SHOWING THE PROBLEMS WITH YESTERDAY’S SHORT FICTION
I want to take a critical approach to the short fiction piece that I wrote yesterday. This is tough because, as I stated before, we do not like to be critiqued. But I am going to critique my own writing to show how grossly flawed the short story actually is. Let’s get ready to shred!
Let’s resettle back onto the discussion of plot holes. The question does arise of how can these holes be filled? We have discussed about the inconsistencies themselves, but it’s another thing to actually have to do something about it. And let’s face it. Simply saying, “Just fix it,” ain’t gonna’ help. Continue reading →
On Fridays, I would like to take an instruction break and do some style training per my blogrollees at Fresh Ink. This is where we take a picture and describe it. Please feel free to join in with insights. Either add to the story or start your own. Either way, let’s see that free style writing flow!
Our first test will be the image at the top of my page. Here it is again for the sake of format:
Plot holes unfinished when not. What did you just say?? Oh, I’m sorry. Plot holes are like unfinished sentences when they are not filled in. They are like glaring, bright lights from the oncoming cars along a dark, winding country road. You can’t see where you are going, and it’s hard to focus. In essence, plot holes take you off the road…err out of the story.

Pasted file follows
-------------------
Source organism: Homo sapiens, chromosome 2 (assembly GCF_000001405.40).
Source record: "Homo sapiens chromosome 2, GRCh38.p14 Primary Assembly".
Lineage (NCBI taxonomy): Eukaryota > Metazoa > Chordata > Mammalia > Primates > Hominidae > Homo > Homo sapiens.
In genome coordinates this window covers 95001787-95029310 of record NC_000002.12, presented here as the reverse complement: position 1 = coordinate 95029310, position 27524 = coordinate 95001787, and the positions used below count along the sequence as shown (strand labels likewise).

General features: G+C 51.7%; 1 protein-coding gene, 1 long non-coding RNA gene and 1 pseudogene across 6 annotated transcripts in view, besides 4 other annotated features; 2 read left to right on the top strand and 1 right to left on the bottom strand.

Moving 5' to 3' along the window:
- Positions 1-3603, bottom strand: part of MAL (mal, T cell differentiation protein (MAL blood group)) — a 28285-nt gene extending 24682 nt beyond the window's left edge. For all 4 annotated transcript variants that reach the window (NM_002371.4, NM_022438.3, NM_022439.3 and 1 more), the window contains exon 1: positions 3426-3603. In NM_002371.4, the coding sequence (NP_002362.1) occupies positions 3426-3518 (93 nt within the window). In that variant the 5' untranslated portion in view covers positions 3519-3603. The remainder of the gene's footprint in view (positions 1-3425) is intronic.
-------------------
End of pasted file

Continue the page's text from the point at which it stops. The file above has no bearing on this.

We can highlight a couple. Every piece of work is up for criticism, and I cringe at the thought that one day my work will be critiqued just as harshly. Nevertheless, we begin.
In Black Swan with Natalie Portman, there’s an enormous plot hole. SPOILER ALERT! SPOILER ALERT! If you don’t want to know the ending, skip down two paragraphs. In the end, Natalie Portman’s character dies from a self-inflicted stab wound. Before she dies, she dances the most amazing dance ever. But then she falls off the back of the stage and dies with the blood spilling out onto her dress. Continue reading →